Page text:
Owners of a wedding venue in Mississippi refused to allow a mixed-race couple to hold their wedding in their facility, citing their Christian beliefs. The owners have apologized after meeting with a pastor and finding — despite what they said they believed their whole lives — that no passage in the Bible condemns mixed-race marriage.
The owners of the Boone’s Camp Event Hall in Booneville, Mississippi issued an apology on Facebook on Aug. 3, but they have since deleted their page. The sister of the groom, LaKambria Welch had filmed her interaction with a woman who worked for Boone’s Camp Event Hall, and shared it on Facebook. She went to the venue with her mother to inquire about a message her brother, who is Black, and his fiancée, who is white, received, which said the owners would not serve them because of their beliefs. She declined to name her brother and future sister-in-law to protect their privacy.
Twitter do your thing. Can’t even get married in my hometown. Welcome to the Bible Belt! pic.twitter.com/6wc6DREpm8
— Khyla Shumpert (@Khyla1013) August 31, 2019
“We don’t do gay weddings or mixed-race, because of our Christian race, I mean our Christian belief,” the woman in the video said to Welch.
In the video, Welch questions the woman.
“We’re Christians as well, so, what in the Bible tells you that?”
The woman replies, saying she does not want to argue her faith.
Welch told the New York Times one of the owners, Donna Russell, apologized to the family privately. Welch said they had accepted the apology. However, the internet has not been as forgiving. The video went viral on social media, and the venue owners deleted their Facebook page due to the backlash before reactivating it to issue the apology, then deleting it again.
The since-deleted Facebook apology says that after the incident, the owners met with a pastor who told them no passage in the Bible prevents interracial marriage, despite their previous understanding that it did. The statement said the owners had been taught from the time they were children that races should remain separate.
“To all of those offended, hurt, or (who) felt condemn(ed) by my statement, I truly apologize to you for my ignorance in not knowing about this,” the author, presumably Russell, wrote. “My intent was never about racism, but to stand firm in what I ‘assumed’ was right concerning marriage. When the Bible tells us to ‘study to show ourselves,’ I have failed to do that on this subject.”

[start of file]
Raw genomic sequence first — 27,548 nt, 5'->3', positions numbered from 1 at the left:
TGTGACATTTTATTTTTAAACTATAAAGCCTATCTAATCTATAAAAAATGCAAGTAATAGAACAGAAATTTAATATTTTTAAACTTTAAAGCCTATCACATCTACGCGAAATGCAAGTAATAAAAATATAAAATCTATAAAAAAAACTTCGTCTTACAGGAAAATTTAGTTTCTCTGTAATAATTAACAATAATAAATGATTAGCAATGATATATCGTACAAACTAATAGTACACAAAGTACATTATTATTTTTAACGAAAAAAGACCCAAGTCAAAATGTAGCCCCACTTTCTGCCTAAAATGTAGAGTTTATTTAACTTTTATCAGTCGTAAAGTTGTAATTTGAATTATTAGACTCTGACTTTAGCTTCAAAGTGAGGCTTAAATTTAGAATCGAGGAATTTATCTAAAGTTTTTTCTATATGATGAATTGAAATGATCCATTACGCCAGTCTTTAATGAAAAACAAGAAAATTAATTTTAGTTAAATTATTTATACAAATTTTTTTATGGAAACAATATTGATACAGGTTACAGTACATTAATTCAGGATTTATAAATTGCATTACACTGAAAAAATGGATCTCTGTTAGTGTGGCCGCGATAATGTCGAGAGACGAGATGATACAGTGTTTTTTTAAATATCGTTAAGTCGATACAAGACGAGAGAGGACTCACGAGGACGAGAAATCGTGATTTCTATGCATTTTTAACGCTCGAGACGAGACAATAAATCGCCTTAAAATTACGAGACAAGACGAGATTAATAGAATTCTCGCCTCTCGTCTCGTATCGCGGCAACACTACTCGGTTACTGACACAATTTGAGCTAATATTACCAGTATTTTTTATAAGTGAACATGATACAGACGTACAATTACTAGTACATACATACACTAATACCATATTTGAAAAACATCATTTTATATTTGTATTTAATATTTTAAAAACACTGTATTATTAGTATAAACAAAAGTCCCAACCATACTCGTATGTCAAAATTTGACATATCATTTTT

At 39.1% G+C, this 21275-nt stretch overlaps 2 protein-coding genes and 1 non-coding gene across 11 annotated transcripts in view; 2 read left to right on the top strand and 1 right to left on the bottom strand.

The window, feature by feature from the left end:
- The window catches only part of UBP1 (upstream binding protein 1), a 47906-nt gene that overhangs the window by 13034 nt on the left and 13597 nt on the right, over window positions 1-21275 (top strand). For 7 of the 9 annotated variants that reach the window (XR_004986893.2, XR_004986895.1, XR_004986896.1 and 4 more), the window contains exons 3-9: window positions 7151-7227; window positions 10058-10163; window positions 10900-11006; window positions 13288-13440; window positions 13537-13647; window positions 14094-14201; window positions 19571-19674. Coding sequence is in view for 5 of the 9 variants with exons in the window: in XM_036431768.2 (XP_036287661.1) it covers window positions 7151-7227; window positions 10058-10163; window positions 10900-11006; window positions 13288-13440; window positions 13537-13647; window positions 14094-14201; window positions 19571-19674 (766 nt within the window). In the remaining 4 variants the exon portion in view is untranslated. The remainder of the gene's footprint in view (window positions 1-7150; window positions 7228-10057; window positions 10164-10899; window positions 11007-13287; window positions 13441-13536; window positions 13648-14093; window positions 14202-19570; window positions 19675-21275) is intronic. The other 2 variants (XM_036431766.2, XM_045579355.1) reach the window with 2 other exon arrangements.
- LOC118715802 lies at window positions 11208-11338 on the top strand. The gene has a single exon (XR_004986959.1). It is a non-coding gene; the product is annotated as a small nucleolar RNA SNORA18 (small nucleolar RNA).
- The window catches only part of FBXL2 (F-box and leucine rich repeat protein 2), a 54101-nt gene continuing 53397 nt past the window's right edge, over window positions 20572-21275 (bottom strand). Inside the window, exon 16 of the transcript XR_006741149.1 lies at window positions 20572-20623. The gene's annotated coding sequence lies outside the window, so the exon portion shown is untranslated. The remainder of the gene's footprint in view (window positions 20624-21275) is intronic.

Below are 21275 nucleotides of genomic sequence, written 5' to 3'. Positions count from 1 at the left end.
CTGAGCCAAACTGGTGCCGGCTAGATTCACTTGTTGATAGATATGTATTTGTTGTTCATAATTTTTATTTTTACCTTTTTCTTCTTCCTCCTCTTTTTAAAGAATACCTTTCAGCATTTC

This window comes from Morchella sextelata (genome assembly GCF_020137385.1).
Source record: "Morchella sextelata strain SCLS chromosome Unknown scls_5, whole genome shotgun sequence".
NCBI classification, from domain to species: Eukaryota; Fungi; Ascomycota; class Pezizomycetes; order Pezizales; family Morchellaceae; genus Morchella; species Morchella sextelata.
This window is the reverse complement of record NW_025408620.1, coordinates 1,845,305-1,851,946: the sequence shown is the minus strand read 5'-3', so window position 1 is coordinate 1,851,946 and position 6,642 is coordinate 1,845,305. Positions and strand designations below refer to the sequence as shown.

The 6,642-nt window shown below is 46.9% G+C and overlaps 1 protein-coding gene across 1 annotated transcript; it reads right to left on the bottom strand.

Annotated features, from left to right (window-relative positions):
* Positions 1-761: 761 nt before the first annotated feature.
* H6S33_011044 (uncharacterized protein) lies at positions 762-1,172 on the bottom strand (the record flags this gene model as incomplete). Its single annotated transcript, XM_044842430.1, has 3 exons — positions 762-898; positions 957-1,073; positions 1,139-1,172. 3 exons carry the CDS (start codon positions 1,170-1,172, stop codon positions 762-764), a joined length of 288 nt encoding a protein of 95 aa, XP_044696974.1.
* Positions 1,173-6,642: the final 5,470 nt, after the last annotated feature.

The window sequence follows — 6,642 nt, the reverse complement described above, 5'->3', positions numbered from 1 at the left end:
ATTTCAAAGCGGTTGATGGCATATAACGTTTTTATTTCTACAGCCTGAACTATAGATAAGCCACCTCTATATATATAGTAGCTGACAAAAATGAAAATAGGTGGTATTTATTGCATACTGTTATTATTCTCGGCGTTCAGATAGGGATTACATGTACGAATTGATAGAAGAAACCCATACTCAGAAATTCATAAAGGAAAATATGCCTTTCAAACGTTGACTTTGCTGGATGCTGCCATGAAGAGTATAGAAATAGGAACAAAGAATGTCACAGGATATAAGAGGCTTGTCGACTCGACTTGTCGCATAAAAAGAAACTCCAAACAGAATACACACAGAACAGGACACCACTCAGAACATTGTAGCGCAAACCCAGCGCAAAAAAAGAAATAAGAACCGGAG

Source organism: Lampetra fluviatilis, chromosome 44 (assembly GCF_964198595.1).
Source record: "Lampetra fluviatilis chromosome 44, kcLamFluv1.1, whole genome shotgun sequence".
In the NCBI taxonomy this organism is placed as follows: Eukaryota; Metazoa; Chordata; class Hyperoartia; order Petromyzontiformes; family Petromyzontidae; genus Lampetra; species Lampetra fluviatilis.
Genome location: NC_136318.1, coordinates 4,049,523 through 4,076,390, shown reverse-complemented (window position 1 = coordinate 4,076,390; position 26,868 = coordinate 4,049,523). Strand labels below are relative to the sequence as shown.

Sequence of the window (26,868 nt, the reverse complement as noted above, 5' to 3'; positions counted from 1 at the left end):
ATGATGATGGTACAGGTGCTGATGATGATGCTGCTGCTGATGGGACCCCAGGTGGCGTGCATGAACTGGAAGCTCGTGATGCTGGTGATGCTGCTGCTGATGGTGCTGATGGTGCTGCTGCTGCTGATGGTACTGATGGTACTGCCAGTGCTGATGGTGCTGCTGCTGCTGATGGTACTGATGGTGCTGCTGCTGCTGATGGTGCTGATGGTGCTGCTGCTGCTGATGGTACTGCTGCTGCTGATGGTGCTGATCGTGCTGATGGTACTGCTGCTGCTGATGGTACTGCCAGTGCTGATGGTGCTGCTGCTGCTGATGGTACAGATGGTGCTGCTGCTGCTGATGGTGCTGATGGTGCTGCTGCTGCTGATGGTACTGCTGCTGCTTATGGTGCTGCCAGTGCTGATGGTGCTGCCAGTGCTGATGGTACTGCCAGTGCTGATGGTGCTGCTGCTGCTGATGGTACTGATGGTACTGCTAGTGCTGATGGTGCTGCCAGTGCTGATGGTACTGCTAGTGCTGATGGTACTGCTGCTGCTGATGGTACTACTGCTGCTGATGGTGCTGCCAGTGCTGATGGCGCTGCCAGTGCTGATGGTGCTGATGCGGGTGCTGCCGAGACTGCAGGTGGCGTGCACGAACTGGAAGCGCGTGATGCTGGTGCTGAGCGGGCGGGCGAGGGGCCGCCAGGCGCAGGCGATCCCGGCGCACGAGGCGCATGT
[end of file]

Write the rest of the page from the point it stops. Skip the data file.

Khyla Shumpert, who shared the video on Twitter, grew up in Booneville and identifies as mixed. In an interview with Newsweek, she said she knew both Welch and Russell, and that Russell was once a neighbor and friend of her family.
“It just shows that at the core of this discrimination is racism,” she said.
She also said she was sorry to see her hometown receive such negative press but said the awareness-raising was necessary.
“I have great friends who are wonderful advocates for everyone no matter who they are, what they look like, or their sexual preference, so I just hate how it has given Booneville and MS such a negative view,” she wrote to Newsweek. “There really are some great people who love everyone so well, but of course, this is what has gotten the world’s attention and rightfully so. I hate [that] it happened, but if it will bring real change and awareness that people of color are still being discriminated against in 2019, then so be it.”
Boone’s Camp’s apology also said the owners have invited the couple to use their venue. The story was originally reported by the Deep South Voice, and also cited another woman, Katelynn Springsteen, who said in 2018 the venue refused to offer their services to her friend, who is a lesbian.
Laws against interracial marriage have been overturned since the landmark Supreme Court Case Loving v. Virginia in 1967. In 2015, same-sex marriage became legal nationwide, but the following year, Mississippi passed a law that offers special protections to opponents of same-sex marriage on the basis of “sincerely held religious beliefs or moral convictions.” However, the legislation says nothing about race or ethnicity.
In a statement Tuesday, Alphonso David, the president of the Human Rights Campaign, said, “Religion should never be exploited as a license to discriminate.”